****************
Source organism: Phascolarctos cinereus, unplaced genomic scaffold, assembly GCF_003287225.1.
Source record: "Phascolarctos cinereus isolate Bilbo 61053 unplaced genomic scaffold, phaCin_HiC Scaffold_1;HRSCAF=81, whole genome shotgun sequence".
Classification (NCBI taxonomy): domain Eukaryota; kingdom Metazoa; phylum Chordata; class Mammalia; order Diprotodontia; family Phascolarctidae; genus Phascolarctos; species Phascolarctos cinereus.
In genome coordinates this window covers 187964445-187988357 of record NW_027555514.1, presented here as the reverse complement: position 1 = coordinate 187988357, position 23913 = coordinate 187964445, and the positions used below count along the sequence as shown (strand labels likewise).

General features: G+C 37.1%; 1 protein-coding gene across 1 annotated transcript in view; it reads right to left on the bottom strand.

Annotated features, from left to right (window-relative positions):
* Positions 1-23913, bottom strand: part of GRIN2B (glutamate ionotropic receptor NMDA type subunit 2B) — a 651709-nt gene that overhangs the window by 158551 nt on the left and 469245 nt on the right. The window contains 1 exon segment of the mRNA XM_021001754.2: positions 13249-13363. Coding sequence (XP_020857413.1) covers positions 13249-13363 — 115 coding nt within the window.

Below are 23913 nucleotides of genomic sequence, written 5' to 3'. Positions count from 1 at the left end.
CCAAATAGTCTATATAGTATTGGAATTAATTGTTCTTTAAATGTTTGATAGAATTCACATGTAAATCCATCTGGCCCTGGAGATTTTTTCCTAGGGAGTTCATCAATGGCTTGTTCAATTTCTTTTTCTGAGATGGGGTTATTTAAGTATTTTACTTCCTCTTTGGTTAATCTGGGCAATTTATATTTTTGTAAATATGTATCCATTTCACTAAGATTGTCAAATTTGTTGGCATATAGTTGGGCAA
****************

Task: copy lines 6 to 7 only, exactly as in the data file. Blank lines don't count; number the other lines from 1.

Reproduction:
Annotated features, from left to right (window-relative positions):
* Positions 1-23913, bottom strand: part of GRIN2B (glutamate ionotropic receptor NMDA type subunit 2B) — a 651709-nt gene that overhangs the window by 158551 nt on the left and 469245 nt on the right. The window contains 1 exon segment of the mRNA XM_021001754.2: positions 13249-13363. Coding sequence (XP_020857413.1) covers positions 13249-13363 — 115 coding nt within the window.